Thanks to Vic for the heads-up.

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Aviator light

Aviator light

Please forgive the last minute notice.

I’ve mentioned this project before, but it’s worth noting again. You’ve got just a few hours left to back this Kickstarter project for the virtually theft proof and indestructible new Aviator and Afterburner bike lights from Fortified Bicycle Alliance.

I get a lot of pitches to promote various products, most of which go directly into the trash bin. But this one I really like, with tough, ultra-bright LED bike lights smartly designed by a team of former MIT students.

Afterburner light

Afterburner light

Back the project today at a level of $45 or more, and you’ll get one or more of the lights at a discount on the retail price. The Kickstarter is already funded, so you’re guaranteed to get your light(s), with a projected delivery date of next April.

And no, they haven’t promised me anything in exchange for promoting their products.

Dammit.

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The hidden bike path along the southbound 405 east of the VA campus that hardly anyone knows about will be closed from now through November. I only learned it existed a couple years ago when a previous shutdown was announced.

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In upcoming events, the exhibition Ghost Bikes of LA opens at red5yellow7 this Friday, 4257 Melrose Ave. And Trust South L.A. and Community Health Councils are sponsoring a bike ride from Central Ave to Leimert Park this Sunday to promote peace in South LA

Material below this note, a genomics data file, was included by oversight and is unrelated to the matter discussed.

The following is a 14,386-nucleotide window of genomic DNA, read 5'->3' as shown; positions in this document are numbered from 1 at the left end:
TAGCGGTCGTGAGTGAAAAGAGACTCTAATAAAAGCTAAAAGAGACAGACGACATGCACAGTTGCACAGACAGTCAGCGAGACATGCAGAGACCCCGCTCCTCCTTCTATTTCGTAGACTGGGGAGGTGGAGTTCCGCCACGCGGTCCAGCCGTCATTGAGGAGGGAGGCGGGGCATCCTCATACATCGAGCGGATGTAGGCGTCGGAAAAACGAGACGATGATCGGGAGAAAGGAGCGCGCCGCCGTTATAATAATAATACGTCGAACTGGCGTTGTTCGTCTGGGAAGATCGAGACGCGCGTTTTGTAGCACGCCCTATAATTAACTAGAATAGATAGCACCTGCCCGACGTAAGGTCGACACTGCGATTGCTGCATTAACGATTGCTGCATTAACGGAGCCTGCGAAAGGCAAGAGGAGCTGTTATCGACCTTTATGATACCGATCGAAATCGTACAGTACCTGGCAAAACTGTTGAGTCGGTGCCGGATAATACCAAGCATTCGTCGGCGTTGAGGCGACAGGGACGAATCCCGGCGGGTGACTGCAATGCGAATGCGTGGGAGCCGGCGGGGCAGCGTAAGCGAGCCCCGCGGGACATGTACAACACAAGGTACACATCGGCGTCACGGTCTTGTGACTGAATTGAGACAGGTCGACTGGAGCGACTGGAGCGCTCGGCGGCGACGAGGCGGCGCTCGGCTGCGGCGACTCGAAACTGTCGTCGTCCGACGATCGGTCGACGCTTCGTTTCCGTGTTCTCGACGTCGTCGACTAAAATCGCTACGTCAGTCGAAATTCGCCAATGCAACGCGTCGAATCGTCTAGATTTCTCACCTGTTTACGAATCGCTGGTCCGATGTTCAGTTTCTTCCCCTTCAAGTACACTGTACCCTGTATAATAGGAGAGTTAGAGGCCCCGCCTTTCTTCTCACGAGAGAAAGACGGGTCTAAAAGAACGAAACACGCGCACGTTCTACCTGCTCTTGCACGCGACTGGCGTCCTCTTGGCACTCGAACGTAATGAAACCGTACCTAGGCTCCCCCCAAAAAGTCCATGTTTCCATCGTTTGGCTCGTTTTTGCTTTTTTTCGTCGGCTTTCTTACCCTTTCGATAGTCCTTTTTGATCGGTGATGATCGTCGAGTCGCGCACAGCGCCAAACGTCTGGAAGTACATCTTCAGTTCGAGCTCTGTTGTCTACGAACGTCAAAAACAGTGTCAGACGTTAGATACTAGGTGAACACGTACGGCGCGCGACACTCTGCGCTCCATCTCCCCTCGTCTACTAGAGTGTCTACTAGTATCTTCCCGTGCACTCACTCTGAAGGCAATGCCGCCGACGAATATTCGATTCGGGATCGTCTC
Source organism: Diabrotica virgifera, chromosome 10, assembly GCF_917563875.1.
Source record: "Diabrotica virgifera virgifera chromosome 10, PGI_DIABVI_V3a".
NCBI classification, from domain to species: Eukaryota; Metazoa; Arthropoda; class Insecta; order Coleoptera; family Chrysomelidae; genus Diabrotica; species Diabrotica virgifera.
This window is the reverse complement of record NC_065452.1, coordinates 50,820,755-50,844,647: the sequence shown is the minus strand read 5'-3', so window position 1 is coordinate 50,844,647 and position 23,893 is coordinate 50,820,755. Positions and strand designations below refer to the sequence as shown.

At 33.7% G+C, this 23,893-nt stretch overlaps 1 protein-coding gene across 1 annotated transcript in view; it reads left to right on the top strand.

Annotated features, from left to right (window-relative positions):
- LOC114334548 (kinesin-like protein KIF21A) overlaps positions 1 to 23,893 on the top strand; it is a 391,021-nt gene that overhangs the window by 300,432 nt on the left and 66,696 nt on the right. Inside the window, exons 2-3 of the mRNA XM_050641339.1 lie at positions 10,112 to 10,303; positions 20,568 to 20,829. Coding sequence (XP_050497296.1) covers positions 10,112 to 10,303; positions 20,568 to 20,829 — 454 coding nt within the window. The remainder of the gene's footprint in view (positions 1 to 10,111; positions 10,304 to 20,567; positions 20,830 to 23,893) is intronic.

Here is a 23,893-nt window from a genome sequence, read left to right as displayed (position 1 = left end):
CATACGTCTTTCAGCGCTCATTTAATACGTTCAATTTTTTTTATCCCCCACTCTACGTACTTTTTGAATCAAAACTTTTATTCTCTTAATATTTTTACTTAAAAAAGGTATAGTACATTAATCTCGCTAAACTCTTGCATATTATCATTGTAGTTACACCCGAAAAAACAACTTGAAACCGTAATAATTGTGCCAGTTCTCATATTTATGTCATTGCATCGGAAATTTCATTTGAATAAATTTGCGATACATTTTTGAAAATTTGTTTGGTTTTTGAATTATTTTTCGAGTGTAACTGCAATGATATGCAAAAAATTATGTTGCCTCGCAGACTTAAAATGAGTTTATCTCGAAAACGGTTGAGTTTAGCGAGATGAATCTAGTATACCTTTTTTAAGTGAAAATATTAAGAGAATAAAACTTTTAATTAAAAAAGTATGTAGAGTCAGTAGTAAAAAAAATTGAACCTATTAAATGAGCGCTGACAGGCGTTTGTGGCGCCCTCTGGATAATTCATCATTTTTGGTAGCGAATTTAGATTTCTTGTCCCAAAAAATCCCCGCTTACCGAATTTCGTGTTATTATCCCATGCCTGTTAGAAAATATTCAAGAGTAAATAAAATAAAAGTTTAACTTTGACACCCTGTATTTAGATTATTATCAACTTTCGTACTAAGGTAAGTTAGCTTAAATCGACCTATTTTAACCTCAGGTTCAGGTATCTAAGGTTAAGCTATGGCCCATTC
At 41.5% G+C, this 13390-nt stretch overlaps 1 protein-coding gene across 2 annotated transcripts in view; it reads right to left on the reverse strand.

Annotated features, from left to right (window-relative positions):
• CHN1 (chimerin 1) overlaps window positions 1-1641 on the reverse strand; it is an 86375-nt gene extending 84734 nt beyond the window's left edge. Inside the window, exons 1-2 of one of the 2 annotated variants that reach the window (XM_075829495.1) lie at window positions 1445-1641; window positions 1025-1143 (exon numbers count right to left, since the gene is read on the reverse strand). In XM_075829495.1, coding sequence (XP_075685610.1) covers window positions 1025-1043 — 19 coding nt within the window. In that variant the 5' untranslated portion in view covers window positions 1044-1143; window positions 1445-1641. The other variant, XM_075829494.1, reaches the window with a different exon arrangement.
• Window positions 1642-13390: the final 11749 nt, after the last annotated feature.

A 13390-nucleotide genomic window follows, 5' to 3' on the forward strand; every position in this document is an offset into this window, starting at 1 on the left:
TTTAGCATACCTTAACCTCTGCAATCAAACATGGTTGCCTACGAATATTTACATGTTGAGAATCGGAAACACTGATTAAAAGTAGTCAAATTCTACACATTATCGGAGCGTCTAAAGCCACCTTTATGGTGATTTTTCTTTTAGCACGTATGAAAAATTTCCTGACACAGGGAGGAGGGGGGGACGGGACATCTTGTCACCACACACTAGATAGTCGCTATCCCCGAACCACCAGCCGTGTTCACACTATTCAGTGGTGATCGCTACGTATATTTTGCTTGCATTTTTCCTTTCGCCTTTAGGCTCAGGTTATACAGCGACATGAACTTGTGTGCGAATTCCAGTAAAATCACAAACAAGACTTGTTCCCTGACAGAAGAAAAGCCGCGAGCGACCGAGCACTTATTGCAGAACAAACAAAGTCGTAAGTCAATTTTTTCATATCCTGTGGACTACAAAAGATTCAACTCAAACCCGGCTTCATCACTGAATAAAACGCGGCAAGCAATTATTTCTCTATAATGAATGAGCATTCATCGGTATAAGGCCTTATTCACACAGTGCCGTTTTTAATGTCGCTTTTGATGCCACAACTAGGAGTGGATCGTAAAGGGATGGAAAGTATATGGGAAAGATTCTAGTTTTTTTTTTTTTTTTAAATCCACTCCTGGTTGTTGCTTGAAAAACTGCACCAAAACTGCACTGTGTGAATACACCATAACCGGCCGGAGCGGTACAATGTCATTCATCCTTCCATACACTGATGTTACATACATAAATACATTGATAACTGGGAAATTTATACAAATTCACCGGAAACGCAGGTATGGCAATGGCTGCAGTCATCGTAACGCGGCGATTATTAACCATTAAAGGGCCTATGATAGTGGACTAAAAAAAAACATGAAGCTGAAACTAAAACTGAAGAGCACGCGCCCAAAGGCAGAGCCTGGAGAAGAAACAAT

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The New York Times looks at the state of bicycling, with reports from the father of vehicular cycling, the founder of Rivendell Bicycle Works, a senior research associate with the University of North Carolina Highway Safe Research Center, a researcher with the Institute of Transportation Studies at UC Davis, and the mayor of technical and environmental administration for Copenhagen.

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LADOT General Manager Jaime De La Vega highlights the department’s recent accomplishments, including 101 miles of new bike lanes. Maybe it’s a sign of the end times, as the auto-centric San Fernando Valley becomes pedestrian and yes, bike friendly, auto-centric Warner Center wants to get people out of their cars and Northridge could actually become pedestrian-friendly like Westwood — but hopefully without the vacant storefronts. KCET says the Glendale-Hyperion Bridge complex needs to be about more than just cars; evidently, the city is starting to get the message, as they’ve called a new public hearing next Monday. Popular LA cyclist Will Campbell founds the Happy Foot Bicycle Club, which departs each Wednesday before I even get out of bed. Video from last weekend’s Wolfpack Hustle HP Gran Prix. The annual Spooky Cross cyclocross race takes place this weekend in Pomona. The CHP will establish a bike and pedestrian safety enforcement project throughout Southern California next year.